Correct spelling


Correct spelling, explanation: sees derives from Germanic languages and it already appeared in Old English, in which it looked as seon. In contemporary English sees is the Present Simple form of the third person singular of the verb to see. It’s a commonly used verb in both formal and informal contexts.

Definition of sees:
verb (3rd person singular of the Present Simple) – to observe what’s around you; to understand; to watch a film, theatre play, etc.; to visit a place or meet someone,
What he sees is darkness and no way of getting out of the room.
I’m not sure he sees the point of our meeting so maybe we should talk with him about it.
She sees a new episode of her favorite series almost every day.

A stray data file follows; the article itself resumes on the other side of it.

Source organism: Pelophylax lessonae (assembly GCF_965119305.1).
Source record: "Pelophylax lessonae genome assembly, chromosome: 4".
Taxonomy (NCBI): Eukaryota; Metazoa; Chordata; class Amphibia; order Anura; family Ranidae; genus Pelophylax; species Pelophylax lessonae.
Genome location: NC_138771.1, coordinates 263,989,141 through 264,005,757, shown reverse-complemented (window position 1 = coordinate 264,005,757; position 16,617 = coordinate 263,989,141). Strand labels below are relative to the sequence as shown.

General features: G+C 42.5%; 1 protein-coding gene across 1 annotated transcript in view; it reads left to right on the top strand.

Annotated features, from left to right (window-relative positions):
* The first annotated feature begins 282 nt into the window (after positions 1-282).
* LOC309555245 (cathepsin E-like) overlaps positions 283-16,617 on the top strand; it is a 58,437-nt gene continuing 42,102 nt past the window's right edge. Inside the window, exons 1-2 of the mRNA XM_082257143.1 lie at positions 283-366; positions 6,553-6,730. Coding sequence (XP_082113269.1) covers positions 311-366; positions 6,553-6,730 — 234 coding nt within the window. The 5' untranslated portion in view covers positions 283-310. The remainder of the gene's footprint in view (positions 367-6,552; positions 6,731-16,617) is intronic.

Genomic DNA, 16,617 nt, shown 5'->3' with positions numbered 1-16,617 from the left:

Jack sees that pub every Friday once he finishes his work.

Collocations and phrases with sees:
Some popular phrases with sees include:
1. sees red – to become very angry,
She sees red every time he comes back home so late.
2. sees stars – to be almost unconscious because you’ve been hit in your head,
That’s an extremely brutal sport so he sees stars at almost every match.
3. sees fit – to think that something is important or good,
Every time her older son visits her, she sees fit to prepare a three-course meal for him.

Incorrect spelling


Incorrect spelling, explanation: when adding an -s ending to a verb many users of English make a mistake by adding an apostrophe before -s. The result is an incorrect form, e.g. see’s. In English we use ‘s only when we want to express possession or when it is a short form of is or has. In other cases, we simply add an -s ending to a word as it happens in sees.